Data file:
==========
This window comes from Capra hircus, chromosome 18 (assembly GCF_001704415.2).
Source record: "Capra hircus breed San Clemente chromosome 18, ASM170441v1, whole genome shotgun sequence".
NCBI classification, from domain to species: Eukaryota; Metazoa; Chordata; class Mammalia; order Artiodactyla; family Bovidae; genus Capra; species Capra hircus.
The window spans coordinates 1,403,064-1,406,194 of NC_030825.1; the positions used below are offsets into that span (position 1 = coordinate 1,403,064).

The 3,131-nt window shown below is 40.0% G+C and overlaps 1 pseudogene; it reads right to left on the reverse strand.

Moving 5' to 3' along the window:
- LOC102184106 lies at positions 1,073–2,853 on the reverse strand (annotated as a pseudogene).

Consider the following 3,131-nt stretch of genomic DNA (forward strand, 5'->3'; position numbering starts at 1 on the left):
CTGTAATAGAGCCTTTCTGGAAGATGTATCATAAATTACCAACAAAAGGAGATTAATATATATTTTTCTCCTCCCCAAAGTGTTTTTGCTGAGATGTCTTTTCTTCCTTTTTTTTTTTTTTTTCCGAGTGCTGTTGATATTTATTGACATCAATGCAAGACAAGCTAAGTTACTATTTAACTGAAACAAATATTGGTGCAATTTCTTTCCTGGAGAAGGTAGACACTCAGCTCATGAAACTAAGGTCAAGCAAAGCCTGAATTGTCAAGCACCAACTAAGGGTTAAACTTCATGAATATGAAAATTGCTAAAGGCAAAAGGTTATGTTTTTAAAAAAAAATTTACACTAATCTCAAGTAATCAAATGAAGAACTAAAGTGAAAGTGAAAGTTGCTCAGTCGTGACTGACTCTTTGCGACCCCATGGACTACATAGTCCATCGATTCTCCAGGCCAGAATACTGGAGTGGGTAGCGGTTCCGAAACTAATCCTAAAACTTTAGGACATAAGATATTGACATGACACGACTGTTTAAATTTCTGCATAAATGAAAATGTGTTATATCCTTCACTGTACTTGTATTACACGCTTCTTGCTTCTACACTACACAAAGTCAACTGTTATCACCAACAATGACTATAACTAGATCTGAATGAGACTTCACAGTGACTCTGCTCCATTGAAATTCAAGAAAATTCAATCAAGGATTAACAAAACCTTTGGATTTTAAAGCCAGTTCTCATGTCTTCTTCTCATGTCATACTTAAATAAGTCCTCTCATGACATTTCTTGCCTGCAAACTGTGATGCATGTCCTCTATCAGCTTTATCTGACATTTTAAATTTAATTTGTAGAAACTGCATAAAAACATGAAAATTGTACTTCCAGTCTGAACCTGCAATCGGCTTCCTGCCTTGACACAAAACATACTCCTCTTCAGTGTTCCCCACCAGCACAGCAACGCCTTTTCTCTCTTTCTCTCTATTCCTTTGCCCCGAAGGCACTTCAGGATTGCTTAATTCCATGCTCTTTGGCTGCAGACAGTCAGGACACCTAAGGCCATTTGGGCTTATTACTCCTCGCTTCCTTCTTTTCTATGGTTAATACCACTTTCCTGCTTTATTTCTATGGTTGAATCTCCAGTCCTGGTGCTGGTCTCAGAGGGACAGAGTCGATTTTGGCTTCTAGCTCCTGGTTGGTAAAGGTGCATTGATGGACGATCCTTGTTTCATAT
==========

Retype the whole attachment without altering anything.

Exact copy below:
This window comes from Capra hircus, chromosome 18 (assembly GCF_001704415.2).
Source record: "Capra hircus breed San Clemente chromosome 18, ASM170441v1, whole genome shotgun sequence".
NCBI classification, from domain to species: Eukaryota; Metazoa; Chordata; class Mammalia; order Artiodactyla; family Bovidae; genus Capra; species Capra hircus.
The window spans coordinates 1,403,064-1,406,194 of NC_030825.1; the positions used below are offsets into that span (position 1 = coordinate 1,403,064).

The 3,131-nt window shown below is 40.0% G+C and overlaps 1 pseudogene; it reads right to left on the reverse strand.

Moving 5' to 3' along the window:
- LOC102184106 lies at positions 1,073–2,853 on the reverse strand (annotated as a pseudogene).

Consider the following 3,131-nt stretch of genomic DNA (forward strand, 5'->3'; position numbering starts at 1 on the left):
CTGTAATAGAGCCTTTCTGGAAGATGTATCATAAATTACCAACAAAAGGAGATTAATATATATTTTTCTCCTCCCCAAAGTGTTTTTGCTGAGATGTCTTTTCTTCCTTTTTTTTTTTTTTTTCCGAGTGCTGTTGATATTTATTGACATCAATGCAAGACAAGCTAAGTTACTATTTAACTGAAACAAATATTGGTGCAATTTCTTTCCTGGAGAAGGTAGACACTCAGCTCATGAAACTAAGGTCAAGCAAAGCCTGAATTGTCAAGCACCAACTAAGGGTTAAACTTCATGAATATGAAAATTGCTAAAGGCAAAAGGTTATGTTTTTAAAAAAAAATTTACACTAATCTCAAGTAATCAAATGAAGAACTAAAGTGAAAGTGAAAGTTGCTCAGTCGTGACTGACTCTTTGCGACCCCATGGACTACATAGTCCATCGATTCTCCAGGCCAGAATACTGGAGTGGGTAGCGGTTCCGAAACTAATCCTAAAACTTTAGGACATAAGATATTGACATGACACGACTGTTTAAATTTCTGCATAAATGAAAATGTGTTATATCCTTCACTGTACTTGTATTACACGCTTCTTGCTTCTACACTACACAAAGTCAACTGTTATCACCAACAATGACTATAACTAGATCTGAATGAGACTTCACAGTGACTCTGCTCCATTGAAATTCAAGAAAATTCAATCAAGGATTAACAAAACCTTTGGATTTTAAAGCCAGTTCTCATGTCTTCTTCTCATGTCATACTTAAATAAGTCCTCTCATGACATTTCTTGCCTGCAAACTGTGATGCATGTCCTCTATCAGCTTTATCTGACATTTTAAATTTAATTTGTAGAAACTGCATAAAAACATGAAAATTGTACTTCCAGTCTGAACCTGCAATCGGCTTCCTGCCTTGACACAAAACATACTCCTCTTCAGTGTTCCCCACCAGCACAGCAACGCCTTTTCTCTCTTTCTCTCTATTCCTTTGCCCCGAAGGCACTTCAGGATTGCTTAATTCCATGCTCTTTGGCTGCAGACAGTCAGGACACCTAAGGCCATTTGGGCTTATTACTCCTCGCTTCCTTCTTTTCTATGGTTAATACCACTTTCCTGCTTTATTTCTATGGTTGAATCTCCAGTCCTGGTGCTGGTCTCAGAGGGACAGAGTCGATTTTGGCTTCTAGCTCCTGGTTGGTAAAGGTGCATTGATGGACGATCCTTGTTTCATAT